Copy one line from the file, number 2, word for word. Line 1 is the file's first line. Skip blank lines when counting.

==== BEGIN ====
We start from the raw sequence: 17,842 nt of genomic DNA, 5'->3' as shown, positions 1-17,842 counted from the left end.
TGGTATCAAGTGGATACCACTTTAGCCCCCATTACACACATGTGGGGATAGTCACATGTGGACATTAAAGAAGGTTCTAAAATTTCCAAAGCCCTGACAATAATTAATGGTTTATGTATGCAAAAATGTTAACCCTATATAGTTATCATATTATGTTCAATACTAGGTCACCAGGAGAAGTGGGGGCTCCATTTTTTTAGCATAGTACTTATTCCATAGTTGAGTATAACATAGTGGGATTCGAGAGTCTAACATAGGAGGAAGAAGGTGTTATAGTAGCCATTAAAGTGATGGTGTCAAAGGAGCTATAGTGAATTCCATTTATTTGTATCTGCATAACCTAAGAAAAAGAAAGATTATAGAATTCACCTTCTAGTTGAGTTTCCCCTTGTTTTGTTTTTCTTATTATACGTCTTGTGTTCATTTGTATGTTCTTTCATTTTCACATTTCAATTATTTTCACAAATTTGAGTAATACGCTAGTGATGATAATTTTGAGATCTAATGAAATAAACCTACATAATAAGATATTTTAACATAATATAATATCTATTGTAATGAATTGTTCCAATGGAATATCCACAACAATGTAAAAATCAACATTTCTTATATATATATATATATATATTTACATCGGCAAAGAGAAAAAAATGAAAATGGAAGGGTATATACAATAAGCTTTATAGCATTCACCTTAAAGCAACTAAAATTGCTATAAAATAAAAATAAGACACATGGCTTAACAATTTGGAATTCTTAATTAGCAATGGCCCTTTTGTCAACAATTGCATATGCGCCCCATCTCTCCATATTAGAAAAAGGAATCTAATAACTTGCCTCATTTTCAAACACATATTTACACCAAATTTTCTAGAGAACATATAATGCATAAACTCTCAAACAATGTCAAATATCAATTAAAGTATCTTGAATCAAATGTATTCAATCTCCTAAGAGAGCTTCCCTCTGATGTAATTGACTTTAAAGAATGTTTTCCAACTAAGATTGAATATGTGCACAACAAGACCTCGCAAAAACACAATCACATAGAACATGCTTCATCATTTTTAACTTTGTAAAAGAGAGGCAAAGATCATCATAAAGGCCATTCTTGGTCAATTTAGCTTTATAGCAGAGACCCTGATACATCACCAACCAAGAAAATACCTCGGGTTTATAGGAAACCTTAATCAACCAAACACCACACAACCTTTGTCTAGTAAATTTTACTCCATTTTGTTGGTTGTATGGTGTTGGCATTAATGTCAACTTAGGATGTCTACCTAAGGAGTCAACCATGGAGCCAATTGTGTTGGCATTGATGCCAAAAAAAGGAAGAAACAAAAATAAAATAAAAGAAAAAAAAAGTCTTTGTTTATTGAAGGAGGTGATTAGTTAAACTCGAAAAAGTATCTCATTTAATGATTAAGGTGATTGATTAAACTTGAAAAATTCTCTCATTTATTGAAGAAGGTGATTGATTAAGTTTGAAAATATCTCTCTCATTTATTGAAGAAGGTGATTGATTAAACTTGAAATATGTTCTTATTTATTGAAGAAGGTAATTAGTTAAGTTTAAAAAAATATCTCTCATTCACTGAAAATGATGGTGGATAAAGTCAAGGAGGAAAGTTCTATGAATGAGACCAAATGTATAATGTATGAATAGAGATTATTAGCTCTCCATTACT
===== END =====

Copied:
TGGTATCAAGTGGATACCACTTTAGCCCCCATTACACACATGTGGGGATAGTCACATGTGGACATTAAAGAAGGTTCTAAAATTTCCAAAGCCCTGACAATAATTAATGGTTTATGTATGCAAAAATGTTAACCCTATATAGTTATCATATTATGTTCAATACTAGGTCACCAGGAGAAGTGGGGGCTCCATTTTTTTAGCATAGTACTTATTCCATAGTTGAGTATAACATAGTGGGATTCGAGAGTCTAACATAGGAGGAAGAAGGTGTTATAGTAGCCATTAAAGTGATGGTGTCAAAGGAGCTATAGTGAATTCCATTTATTTGTATCTGCATAACCTAAGAAAAAGAAAGATTATAGAATTCACCTTCTAGTTGAGTTTCCCCTTGTTTTGTTTTTCTTATTATACGTCTTGTGTTCATTTGTATGTTCTTTCATTTTCACATTTCAATTATTTTCACAAATTTGAGTAATACGCTAGTGATGATAATTTTGAGATCTAATGAAATAAACCTACATAATAAGATATTTTAACATAATATAATATCTATTGTAATGAATTGTTCCAATGGAATATCCACAACAATGTAAAAATCAACATTTCTTATATATATATATATATATATTTACATCGGCAAAGAGAAAAAAATGAAAATGGAAGGGTATATACAATAAGCTTTATAGCATTCACCTTAAAGCAACTAAAATTGCTATAAAATAAAAATAAGACACATGGCTTAACAATTTGGAATTCTTAATTAGCAATGGCCCTTTTGTCAACAATTGCATATGCGCCCCATCTCTCCATATTAGAAAAAGGAATCTAATAACTTGCCTCATTTTCAAACACATATTTACACCAAATTTTCTAGAGAACATATAATGCATAAACTCTCAAACAATGTCAAATATCAATTAAAGTATCTTGAATCAAATGTATTCAATCTCCTAAGAGAGCTTCCCTCTGATGTAATTGACTTTAAAGAATGTTTTCCAACTAAGATTGAATATGTGCACAACAAGACCTCGCAAAAACACAATCACATAGAACATGCTTCATCATTTTTAACTTTGTAAAAGAGAGGCAAAGATCATCATAAAGGCCATTCTTGGTCAATTTAGCTTTATAGCAGAGACCCTGATACATCACCAACCAAGAAAATACCTCGGGTTTATAGGAAACCTTAATCAACCAAACACCACACAACCTTTGTCTAGTAAATTTTACTCCATTTTGTTGGTTGTATGGTGTTGGCATTAATGTCAACTTAGGATGTCTACCTAAGGAGTCAACCATGGAGCCAATTGTGTTGGCATTGATGCCAAAAAAAGGAAGAAACAAAAATAAAATAAAAGAAAAAAAAAGTCTTTGTTTATTGAAGGAGGTGATTAGTTAAACTCGAAAAAGTATCTCATTTAATGATTAAGGTGATTGATTAAACTTGAAAAATTCTCTCATTTATTGAAGAAGGTGATTGATTAAGTTTGAAAATATCTCTCTCATTTATTGAAGAAGGTGATTGATTAAACTTGAAATATGTTCTTATTTATTGAAGAAGGTAATTAGTTAAGTTTAAAAAAATATCTCTCATTCACTGAAAATGATGGTGGATAAAGTCAAGGAGGAAAGTTCTATGAATGAGACCAAATGTATAATGTATGAATAGAGATTATTAGCTCTCCATTACT